Telling the kernel what to do

I had to rely on my application to set the source address explicitly and therefore not rely on kernel heuristics.

Linux has some generic I/O system calls, namely recvmsg  and sendmsg. Their function signatures allow us to both read or write additional out-of-band data we can pass the source address to. This control information is passed via the msghdr struct’s msg_control field.

ssize_t sendmsg(int socket, const struct msghdr *message, int flags)
ssize_t recvmsg(int socket, struct msghdr *message, int flags);
struct msghdr {
     void    *   msg_name;   /* Socket name          */
     int     msg_namelen;    /* Length of name       */
     struct iovec *  msg_iov;    /* Data blocks          */
     __kernel_size_t msg_iovlen; /* Number of blocks     */
     void    *   msg_control;    /* Per protocol magic (eg BSD file descriptor passing) */
    __kernel_size_t msg_controllen; /* Length of cmsg list */
     unsigned int    msg_flags;

We can now copy the control information we’ve gotten from recvmsg back when calling sendmsg, providing the kernel with information about the source address.The library I used ( had a recent update that did exactly this! I pulled the changes into my service and gave it a spin.

But alas. It did not work! A quick tcpdump showed that the same source address was being sent back. It seemed clear from reading the source code that the recvmsg and sendmsg were being called with the right values. It did not make sense.

So I had to see for myself if these system calls were being made.

strace all the system calls

strace is an extremely useful tool that tracks all system calls and signals sent/received by a process. Here’s what it had to say. I've removed all the information not relevant to this specific issue.

17:39:09.130346 recvmsg(3, {msg_name={sa_family=AF_INET6,
sin6_port=htons(35224), inet_pton(AF_INET6, "::ffff:", 
&sin6_addr), sin6_flowinfo=htonl(0), sin6_scope_id=0}, msg_namelen=112->28, msg_iov=
03\250\301X\20", iov_len=1452}], msg_iovlen=1, msg_control=[{cmsg_len=36, 
cmsg_level=SOL_IPV6, cmsg_type=0x32}, {cmsg_len=28, cmsg_level=SOL_IP, 
cmsg_type=IP_PKTINFO, cmsg_data={ipi_ifindex=if_nametoindex("eth0"),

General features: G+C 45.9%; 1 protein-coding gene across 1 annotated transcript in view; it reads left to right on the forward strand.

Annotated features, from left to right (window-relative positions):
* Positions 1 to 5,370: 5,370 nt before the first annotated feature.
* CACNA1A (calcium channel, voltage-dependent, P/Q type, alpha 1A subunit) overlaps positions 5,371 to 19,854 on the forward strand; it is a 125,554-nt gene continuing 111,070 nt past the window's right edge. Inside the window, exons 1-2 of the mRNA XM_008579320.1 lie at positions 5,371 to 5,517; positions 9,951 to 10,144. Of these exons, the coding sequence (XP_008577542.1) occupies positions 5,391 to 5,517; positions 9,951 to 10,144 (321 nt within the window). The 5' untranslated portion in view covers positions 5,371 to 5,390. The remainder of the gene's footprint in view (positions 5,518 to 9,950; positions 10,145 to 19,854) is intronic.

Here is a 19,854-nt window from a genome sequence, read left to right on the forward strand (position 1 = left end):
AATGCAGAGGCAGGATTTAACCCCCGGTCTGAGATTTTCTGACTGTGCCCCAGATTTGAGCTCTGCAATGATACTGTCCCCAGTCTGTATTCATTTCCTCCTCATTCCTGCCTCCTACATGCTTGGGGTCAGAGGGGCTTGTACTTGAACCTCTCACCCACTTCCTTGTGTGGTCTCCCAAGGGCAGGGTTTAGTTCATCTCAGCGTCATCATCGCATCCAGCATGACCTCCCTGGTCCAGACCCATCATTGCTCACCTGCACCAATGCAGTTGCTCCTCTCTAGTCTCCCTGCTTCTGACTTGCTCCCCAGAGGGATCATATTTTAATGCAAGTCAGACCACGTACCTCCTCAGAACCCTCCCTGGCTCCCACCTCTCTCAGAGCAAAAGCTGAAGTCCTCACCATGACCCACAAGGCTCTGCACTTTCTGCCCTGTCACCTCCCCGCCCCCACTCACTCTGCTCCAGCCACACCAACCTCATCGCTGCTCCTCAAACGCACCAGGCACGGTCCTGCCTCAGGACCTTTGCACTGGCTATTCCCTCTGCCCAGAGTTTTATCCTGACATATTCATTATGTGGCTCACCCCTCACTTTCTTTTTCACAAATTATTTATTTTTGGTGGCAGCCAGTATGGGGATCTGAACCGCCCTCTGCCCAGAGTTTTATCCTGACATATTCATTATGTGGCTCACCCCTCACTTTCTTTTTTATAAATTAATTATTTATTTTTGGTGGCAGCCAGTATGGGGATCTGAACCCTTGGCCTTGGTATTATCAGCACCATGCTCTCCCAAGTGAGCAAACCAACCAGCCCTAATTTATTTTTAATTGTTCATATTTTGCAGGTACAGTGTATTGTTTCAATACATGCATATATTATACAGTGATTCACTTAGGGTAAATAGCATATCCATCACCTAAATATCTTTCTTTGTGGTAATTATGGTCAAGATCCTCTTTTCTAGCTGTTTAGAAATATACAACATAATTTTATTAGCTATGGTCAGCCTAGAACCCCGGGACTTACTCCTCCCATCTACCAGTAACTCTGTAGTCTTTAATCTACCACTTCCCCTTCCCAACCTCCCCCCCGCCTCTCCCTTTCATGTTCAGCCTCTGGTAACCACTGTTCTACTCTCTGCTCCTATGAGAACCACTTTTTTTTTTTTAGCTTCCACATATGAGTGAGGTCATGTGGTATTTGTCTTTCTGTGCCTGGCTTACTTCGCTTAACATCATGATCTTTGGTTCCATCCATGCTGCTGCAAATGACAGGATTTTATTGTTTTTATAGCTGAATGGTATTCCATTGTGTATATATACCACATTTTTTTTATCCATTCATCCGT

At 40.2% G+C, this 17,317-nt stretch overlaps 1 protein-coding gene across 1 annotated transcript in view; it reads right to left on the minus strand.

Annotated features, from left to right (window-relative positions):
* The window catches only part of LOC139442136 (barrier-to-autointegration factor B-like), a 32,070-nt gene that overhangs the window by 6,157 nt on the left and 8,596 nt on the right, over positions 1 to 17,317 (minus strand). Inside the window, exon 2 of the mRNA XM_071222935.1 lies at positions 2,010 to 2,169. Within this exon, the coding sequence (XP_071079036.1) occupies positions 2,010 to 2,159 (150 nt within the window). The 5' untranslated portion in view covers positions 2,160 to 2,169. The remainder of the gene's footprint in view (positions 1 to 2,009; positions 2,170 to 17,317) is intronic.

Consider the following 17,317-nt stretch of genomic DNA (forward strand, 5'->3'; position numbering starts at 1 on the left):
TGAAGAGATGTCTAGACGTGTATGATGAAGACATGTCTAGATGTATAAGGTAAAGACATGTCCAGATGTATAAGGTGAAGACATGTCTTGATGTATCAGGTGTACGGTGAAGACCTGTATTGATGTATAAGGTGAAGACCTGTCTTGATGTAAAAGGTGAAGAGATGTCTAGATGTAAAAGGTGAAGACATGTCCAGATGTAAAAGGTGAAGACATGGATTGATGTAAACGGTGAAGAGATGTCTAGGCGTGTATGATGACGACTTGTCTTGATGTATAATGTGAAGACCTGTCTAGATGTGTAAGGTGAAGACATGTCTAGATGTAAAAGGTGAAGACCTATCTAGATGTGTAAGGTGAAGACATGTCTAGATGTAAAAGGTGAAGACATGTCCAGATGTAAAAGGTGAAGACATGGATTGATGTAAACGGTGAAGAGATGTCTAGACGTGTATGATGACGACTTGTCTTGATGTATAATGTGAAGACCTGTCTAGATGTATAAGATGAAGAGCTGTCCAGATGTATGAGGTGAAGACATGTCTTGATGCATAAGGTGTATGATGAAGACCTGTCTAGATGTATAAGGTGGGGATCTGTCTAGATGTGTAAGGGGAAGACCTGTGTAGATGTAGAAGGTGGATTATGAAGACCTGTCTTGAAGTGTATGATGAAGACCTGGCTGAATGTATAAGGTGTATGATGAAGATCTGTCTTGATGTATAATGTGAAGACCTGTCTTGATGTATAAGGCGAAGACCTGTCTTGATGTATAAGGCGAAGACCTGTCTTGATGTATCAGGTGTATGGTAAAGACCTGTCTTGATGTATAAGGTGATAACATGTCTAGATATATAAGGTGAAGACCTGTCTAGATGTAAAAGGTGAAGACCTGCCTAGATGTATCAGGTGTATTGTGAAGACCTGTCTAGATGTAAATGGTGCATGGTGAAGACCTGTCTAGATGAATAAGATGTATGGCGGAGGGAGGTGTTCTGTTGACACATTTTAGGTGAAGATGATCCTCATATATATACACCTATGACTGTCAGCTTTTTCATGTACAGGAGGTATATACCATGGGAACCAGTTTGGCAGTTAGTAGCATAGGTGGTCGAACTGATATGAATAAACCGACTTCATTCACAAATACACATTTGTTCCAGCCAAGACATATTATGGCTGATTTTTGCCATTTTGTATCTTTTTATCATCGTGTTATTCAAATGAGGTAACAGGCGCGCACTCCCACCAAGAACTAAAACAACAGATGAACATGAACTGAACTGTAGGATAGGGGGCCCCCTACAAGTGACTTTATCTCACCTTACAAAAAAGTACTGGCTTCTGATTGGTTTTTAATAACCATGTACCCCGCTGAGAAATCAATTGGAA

{cmsg_len=17, cmsg_level=SOL_IP, 
cmsg_type=IP_TOS, cmsg_data=[0]}], msg_controllen=96, msg_flags=0}, 0) = 28 <0.000007>
17:39:09.165160 sendmsg(3, {msg_name={sa_family=AF_INET6, 
sin6_port=htons(35224), inet_pton(AF_INET6, "::ffff:", 
&sin6_addr), sin6_flowinfo=htonl(0), sin6_scope_id=0}, msg_namelen=28, 
msg_iov=[{iov_base="Oe4\37:3\344 &\243W\10~c\\\316\2640\255*\231 
OY\326b\26\300\264&\33\""..., iov_len=1302}], msg_iovlen=1, msg_control=
[{cmsg_len=28, cmsg_level=SOL_TCP, cmsg_type=0x8}], msg_controllen=28, 
msg_flags=0}, 0) = 1302 <0.000054>

Let's start with recvmsg . We can clearly see that the ipi_addr for the source is being passed correctly: ipi_addr=inet_addr(""). This part works as expected. Looking at sendmsg  almost instantly tells us where the problem is. The field we want, ip_spec_dst is not being set as we make this system call. So the kernel continues to make wrong guesses as to what the source address may be.

This turned out to be a bug where the library was using IPROTO_TCP instead of IPPROTO_IPV4 as the control message level while making the sendmsg call. Was that it? Seemed a little anticlimactic. I submitted a slightly more typesafe fix and sure enough, straces now showed me what I was expecting to see.

18:22:08.334755 sendmsg(3, {msg_name={sa_family=AF_INET6, 
sin6_port=htons(37783), inet_pton(AF_INET6, "::ffff:", 
&sin6_addr), sin6_flowinfo=htonl(0), sin6_scope_id=0}, msg_namelen=28, 
70\227\3023_\353n\364"..., iov_len=33}], msg_iovlen=1, msg_control=
[{cmsg_len=28, cmsg_level=SOL_IP, cmsg_type=IP_PKTINFO, cmsg_data=
], msg_controllen=32, msg_flags=0}, 0) =
33 <0.000049>

cloudflared is now able to connect with UDP (QUIC) to the Cloudflare network from anywhere in the world!

$  cloudflared tunnel --protocol quic run sudarsans-tunnel
2021-09-21T11:37:30Z INF Starting tunnel tunnelID=a72e9cb7-90dc-499b-b9a0-04ee70f4ed78
2021-09-21T11:37:30Z INF Version 2021.9.1
2021-09-21T11:37:30Z INF GOOS: darwin, GOVersion: go1.16.5, GoArch: amd64
2021-09-21T11:37:30Z INF Settings: map[p:quic protocol:quic]
2021-09-21T11:37:30Z INF Initial protocol quic
2021-09-21T11:37:32Z INF Connection 3ade6501-4706-433e-a960-c793bc2eecd4 registered connIndex=0 location=AMS

While the programmatic bug causing this issue was a trivial one, the journey into systematically discovering the issue and understanding how Linux internals worked for UDP along the way turned out to be very rewarding for me. It also reiterated my belief that tcpdump and strace are indeed invaluable tools in anybody’s arsenal when debugging network problems.

What’s next?

You can give this a try with the latest cloudflared release at Just remember to set the protocol flag to quic. We plan to leverage this new mode to roll out some exciting new features for Cloudflare Tunnel. So upgrade away and keep watching this space for more information on how you can take advantage of this.

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Sudarsan Reddy|@sudproquo